Updated: Jan 14, 2019
A project without a sponsor is like a boat without an admiral. As the Project Manager, you are the captain and you are mandated with getting the project to destination and staying on course, and your crew is there to carry out all the tasks necessary to a successful journey. But ultimately it is the admiral who sets and owns the destination, and makes the big decisions when things steer off course.
Sponsors are instrumental to overall project success and each sponsor comes with his/her own personal and working style. Regardless of the type of sponsor you get to work with, stay clear of making any of the following assumptions.
Don’t assume they know what their role is
A sponsor needs to wear many hats and is simultaneously:
a customer: they own the needs, the benefits of fulfilling those needs, and they pay for it
a partner: they commit to project success and support the team through effective decision-making
a leader: they provide the vision and guidance, they design the end-goal within the big picture and they secure other people’s engagement and buy-in.
It’s not because someone is nominated as project sponsor that they know what it means in practice, and what they’re actually supposed to do. Find out early on about your project sponsor’s experience and expectations of their role, and as a Project Manager, remember you have an opportunity to help them understand that role and how to be good at it – see Elizabeth Harrin’s 10 secrets of being a good project sponsor.
Don’t assume you know what they want
Even if you are managing a project that has a great scope defined and clear requirements, don’t assume this is reflecting entirely what the sponsor wants. I have found that when I talk to a sponsor directly, there often other things that drive the change in the background as well as personal expectations and hopes for what the project will deliver.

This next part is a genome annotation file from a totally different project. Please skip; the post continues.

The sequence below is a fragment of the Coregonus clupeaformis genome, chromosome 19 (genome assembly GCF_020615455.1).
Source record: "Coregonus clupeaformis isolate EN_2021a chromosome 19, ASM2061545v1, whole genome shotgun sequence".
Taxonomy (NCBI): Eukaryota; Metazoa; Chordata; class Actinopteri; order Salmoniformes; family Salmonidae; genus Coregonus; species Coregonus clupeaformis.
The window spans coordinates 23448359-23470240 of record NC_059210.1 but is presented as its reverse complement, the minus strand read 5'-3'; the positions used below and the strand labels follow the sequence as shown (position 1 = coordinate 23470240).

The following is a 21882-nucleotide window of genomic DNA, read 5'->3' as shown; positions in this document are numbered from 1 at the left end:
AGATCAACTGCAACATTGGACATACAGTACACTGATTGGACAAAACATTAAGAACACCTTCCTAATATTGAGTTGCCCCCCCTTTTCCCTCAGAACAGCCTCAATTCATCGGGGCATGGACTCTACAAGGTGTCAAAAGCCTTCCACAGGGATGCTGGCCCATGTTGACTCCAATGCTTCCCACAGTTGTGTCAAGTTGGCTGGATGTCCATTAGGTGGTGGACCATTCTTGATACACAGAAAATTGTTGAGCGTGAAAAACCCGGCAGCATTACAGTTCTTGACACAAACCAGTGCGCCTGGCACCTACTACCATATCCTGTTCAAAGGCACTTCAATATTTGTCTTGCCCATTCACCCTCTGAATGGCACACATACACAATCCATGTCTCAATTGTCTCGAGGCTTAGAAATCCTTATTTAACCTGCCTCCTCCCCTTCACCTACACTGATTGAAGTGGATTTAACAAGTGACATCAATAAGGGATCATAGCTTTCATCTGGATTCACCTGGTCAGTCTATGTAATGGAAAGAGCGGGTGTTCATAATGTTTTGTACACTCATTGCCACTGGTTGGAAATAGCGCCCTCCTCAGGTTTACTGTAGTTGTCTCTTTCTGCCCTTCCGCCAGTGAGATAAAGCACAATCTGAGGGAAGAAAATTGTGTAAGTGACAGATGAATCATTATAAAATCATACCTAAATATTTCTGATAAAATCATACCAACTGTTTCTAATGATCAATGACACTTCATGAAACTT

Don’t assume you know how they want to be engaged
Often sponsors are senior people in the organisation; they’re busy and have limited time to get involved, and have to juggle many business-as-usual priorities. That being said, don’t assume that your sponsor doesn’t want to be involved in the details: some do, some don’t. Some will look for you to make their life easier and only engage them on “the big stuff”, whilst others will want to be involved in detailed discussions and handle all decisions. Rather than guessing at what level they should be engaged, ask them. You can always adapt as you go through the project, and it’s a good idea to check in with them regularly to see if the original engagement model still works once you are in the depth of the project.
Don’t assume that your sponsor is happy (or unhappy)
The relationship you have as a Project Manager with your sponsor is crucial, and it’s of course a two-way thing: you need mutual trust and respect, you need to support each other, and work in partnership so that as a team you do the right thing for the project. And as in all relationships, it can take time to build, it is fragile and needs nurturing. Sometimes you may hit it off straight-away, sometimes it can be hard work, and you may come into conflict at times. Be sensitive to that relationship and don’t take it for granted.
As far as project success criteria go, sponsor happiness is one you want to keep close to your heart. So if you’re not sure if your sponsor is happy or not, ask the question.